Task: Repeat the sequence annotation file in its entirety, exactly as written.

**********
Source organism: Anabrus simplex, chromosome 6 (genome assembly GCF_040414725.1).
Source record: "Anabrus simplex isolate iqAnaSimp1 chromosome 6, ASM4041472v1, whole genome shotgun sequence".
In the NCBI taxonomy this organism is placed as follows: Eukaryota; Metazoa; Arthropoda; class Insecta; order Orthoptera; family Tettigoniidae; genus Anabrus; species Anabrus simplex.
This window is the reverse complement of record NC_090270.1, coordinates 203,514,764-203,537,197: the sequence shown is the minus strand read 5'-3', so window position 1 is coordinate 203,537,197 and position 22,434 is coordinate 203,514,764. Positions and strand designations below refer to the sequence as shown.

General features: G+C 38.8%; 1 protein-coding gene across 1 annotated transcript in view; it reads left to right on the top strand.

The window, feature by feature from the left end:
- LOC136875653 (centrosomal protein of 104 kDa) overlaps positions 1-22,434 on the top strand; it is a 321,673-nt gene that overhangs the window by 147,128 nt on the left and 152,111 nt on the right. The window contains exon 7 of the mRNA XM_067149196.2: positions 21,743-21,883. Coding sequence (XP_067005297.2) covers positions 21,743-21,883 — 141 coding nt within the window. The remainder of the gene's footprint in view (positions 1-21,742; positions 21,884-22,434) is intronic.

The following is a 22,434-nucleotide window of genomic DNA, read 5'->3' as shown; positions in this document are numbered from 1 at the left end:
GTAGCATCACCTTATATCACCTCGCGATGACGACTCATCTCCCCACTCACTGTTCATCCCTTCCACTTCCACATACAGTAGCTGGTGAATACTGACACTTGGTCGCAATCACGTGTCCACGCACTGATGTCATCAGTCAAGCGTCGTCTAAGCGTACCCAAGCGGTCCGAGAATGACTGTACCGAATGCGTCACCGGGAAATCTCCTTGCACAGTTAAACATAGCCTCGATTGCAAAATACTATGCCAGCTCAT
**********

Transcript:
Source organism: Anabrus simplex, chromosome 6 (genome assembly GCF_040414725.1).
Source record: "Anabrus simplex isolate iqAnaSimp1 chromosome 6, ASM4041472v1, whole genome shotgun sequence".
In the NCBI taxonomy this organism is placed as follows: Eukaryota; Metazoa; Arthropoda; class Insecta; order Orthoptera; family Tettigoniidae; genus Anabrus; species Anabrus simplex.
This window is the reverse complement of record NC_090270.1, coordinates 203,514,764-203,537,197: the sequence shown is the minus strand read 5'-3', so window position 1 is coordinate 203,537,197 and position 22,434 is coordinate 203,514,764. Positions and strand designations below refer to the sequence as shown.

General features: G+C 38.8%; 1 protein-coding gene across 1 annotated transcript in view; it reads left to right on the top strand.

The window, feature by feature from the left end:
- LOC136875653 (centrosomal protein of 104 kDa) overlaps positions 1-22,434 on the top strand; it is a 321,673-nt gene that overhangs the window by 147,128 nt on the left and 152,111 nt on the right. The window contains exon 7 of the mRNA XM_067149196.2: positions 21,743-21,883. Coding sequence (XP_067005297.2) covers positions 21,743-21,883 — 141 coding nt within the window. The remainder of the gene's footprint in view (positions 1-21,742; positions 21,884-22,434) is intronic.

The following is a 22,434-nucleotide window of genomic DNA, read 5'->3' as shown; positions in this document are numbered from 1 at the left end:
GTAGCATCACCTTATATCACCTCGCGATGACGACTCATCTCCCCACTCACTGTTCATCCCTTCCACTTCCACATACAGTAGCTGGTGAATACTGACACTTGGTCGCAATCACGTGTCCACGCACTGATGTCATCAGTCAAGCGTCGTCTAAGCGTACCCAAGCGGTCCGAGAATGACTGTACCGAATGCGTCACCGGGAAATCTCCTTGCACAGTTAAACATAGCCTCGATTGCAAAATACTATGCCAGCTCAT